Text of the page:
I seem to be working toward eating my body weight in citrus. This December habit of mine reminded me of a gem of a cake; if you were coming over, I’d bake it for us to share. I hope you won’t mind making it yourself - all you'll need is a hand whisk, a bowl, and a few ingredients.
rustic olive oil cake with (or without) honey syrup
slightly adapted from Dahlia Bakery Cookbook by Tom Douglas
This is one of the best cakes out there. Its crunchy top crust and rich, citrusy flavor are sublime. I don’t usually bother with the syrup; it really doesn't need embellishment.
vegetable oil spray, as needed for the pan
2 cups (243 grams) all-purpose flour, plus more for the pan
½ teaspoon baking powder
½ teaspoon baking soda
1 teaspoon kosher salt
1 ¼ cups (285 grams) whole milk, at room temperature
¼ cup (2 ounces/57 grams) Grand Marnier
¼ cup (2 ounces/57 grams) freshly squeezed orange juice
Grated zest of 1 lemon
3 large eggs at room temperature
2 cups (381 grams) sugar
1 cup (213 grams) extra-virgin olive oil
½ cup (196 grams) honey
½ cup (127 grams) sugar
½ cup (113 grams) water
1 strip of orange or lemon zest, about ½ x 4 inches, cut with a vegetable peeler
sweetened whipped cream
Preheat the oven to 375°F. Spray a 9-inch cake pan with vegetable oil spray. Cut a circle of parchment paper to fit in the pan, spray the paper, and then place the paper in the bottom of the pan. Flour the pan, shaking out the excess. Set aside.
In a medium sized bowl, sift together the flour, baking powder, and baking soda. Stir in the salt. Set aside.
In a small bowl, combine the milk, Grand Marnier, orange juice, and lemon zest. Set aside.
In a large bowl, whisk the eggs and sugar with a balloon whisk, by hand, until well-combined and smooth. Gradually add the olive oil in a steady stream while whisking the egg mixture, as if you were making a mayonnaise.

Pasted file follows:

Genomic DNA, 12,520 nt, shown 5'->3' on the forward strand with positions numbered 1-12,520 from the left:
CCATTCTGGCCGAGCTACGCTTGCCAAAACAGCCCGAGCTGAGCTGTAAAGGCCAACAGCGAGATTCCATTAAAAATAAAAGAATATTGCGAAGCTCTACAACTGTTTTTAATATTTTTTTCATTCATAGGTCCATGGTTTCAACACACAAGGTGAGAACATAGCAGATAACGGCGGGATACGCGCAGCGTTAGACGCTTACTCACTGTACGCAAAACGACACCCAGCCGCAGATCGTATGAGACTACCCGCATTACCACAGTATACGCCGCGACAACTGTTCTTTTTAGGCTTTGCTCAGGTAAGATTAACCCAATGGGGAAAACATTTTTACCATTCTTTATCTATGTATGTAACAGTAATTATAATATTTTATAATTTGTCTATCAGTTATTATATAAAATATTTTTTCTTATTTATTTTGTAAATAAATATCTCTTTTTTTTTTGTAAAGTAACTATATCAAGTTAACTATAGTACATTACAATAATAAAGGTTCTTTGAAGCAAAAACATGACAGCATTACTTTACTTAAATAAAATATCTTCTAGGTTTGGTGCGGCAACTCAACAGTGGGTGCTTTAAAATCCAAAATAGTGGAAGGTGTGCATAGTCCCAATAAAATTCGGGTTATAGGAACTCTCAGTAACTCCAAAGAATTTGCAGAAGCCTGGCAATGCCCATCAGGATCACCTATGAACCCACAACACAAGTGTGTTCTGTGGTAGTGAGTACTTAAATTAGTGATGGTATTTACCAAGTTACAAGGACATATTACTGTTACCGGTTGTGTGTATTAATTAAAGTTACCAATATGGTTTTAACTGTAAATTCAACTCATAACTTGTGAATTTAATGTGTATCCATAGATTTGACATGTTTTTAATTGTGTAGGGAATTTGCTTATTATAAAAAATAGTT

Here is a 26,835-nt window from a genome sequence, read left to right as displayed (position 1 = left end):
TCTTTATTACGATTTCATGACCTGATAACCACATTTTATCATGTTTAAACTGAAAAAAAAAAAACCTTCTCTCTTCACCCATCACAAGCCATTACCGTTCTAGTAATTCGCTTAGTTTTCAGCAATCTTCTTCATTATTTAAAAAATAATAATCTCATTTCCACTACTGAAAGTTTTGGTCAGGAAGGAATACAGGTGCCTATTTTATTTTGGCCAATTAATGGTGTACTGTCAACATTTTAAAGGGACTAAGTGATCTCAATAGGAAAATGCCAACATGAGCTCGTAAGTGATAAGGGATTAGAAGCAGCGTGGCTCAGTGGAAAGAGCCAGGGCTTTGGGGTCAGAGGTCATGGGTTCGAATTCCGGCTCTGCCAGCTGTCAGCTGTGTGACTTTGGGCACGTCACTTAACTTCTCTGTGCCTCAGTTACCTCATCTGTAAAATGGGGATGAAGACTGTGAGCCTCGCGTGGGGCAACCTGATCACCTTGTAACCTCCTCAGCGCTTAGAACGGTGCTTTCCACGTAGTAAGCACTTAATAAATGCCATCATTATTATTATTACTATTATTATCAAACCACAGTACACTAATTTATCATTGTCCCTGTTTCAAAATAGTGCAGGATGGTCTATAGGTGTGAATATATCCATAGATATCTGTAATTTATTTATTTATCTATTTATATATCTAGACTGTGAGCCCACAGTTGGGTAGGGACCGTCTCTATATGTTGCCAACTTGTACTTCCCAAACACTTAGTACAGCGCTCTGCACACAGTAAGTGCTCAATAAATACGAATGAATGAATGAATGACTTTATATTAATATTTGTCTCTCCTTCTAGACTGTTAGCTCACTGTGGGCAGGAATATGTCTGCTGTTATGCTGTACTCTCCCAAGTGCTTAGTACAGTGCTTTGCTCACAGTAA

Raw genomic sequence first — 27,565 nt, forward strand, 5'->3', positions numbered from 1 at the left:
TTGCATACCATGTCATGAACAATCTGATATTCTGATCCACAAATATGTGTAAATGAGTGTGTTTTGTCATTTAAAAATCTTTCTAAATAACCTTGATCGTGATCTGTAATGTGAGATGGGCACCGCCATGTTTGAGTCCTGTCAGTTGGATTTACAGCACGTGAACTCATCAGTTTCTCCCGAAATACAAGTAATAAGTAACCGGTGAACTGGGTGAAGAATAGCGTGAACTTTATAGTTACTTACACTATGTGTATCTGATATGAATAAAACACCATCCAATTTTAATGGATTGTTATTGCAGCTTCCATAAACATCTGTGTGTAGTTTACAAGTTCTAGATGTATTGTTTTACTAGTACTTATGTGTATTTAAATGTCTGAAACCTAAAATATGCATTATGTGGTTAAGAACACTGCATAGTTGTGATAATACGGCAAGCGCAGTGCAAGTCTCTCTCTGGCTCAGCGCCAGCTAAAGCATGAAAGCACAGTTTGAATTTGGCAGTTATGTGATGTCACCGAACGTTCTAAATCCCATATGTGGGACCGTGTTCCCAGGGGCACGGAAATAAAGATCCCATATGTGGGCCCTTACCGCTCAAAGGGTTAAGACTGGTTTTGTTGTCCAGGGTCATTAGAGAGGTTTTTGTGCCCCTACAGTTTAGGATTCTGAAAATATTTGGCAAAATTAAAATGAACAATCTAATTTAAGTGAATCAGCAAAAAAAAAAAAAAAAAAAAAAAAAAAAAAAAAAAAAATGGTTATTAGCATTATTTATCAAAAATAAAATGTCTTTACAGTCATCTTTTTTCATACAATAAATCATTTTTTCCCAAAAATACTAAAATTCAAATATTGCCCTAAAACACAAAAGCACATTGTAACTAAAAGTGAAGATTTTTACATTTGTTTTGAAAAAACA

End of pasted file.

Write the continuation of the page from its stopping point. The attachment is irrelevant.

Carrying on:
After you have emulsified the oil into the egg mixture, start adding the dry ingredients in three additions, alternating with the wet ingredients in two additions, beginning and ending with dry. As you make each addition of dry and wet ingredients, whisk by hand just until the batter is smooth, without overbeating, before adding the next. Scrape down the bowl as needed.
Pour the batter into the prepared pan. Give the pan a couple of taps on the counter to settle any air bubbles in the batter.
Bake the cake until it is a deep golden brown, slightly domed, and probably cracked on top, about 70 minutes. A cake tester should come out clean of batter but with a few moist crumbs. Err on the side of baking too long than too little; if in doubt, leave it in a few more minutes.
While the cake is baking, make the syrup, if you plan to use it. (The syrup can also be made in advance, stored in the refrigerator, and then reheated to room temperature for serving.) To make the syrup, combine the honey, sugar, water, clove and citrus zest in a small saucepan over medium-high heat. Bring to a simmer, stirring to dissolve the sugar and adjusting the heat as necessary to keep the liquid at a simmer. Simmer until reduced by almost half and as thick as a light syrup, 10 to 12 minutes. You should have about ¾ cup of syrup. Remove the pan from the heat and pour the syrup into a container to cool to room temperature. Remove the clove and zest and discard.
Remove the pan from the oven and allow to cool on a wire rack for about 15 minutes. To unmold, run a small knife around the edges of the cake. Place a plate over the cake pan and invert the pan. The cake should slide right out. Peel off the parchment circle and invert again. Allow the cake to cool on the wire rack until it is only slightly warm or at room temperature before slicing.
To serve, drizzle each slice with honey syrup and a dollop of whipped cream.
The cake will stay moist for few days. Cover only the cut end to avoid losing the crunch of the top layer.
Yield: one 9-inch cake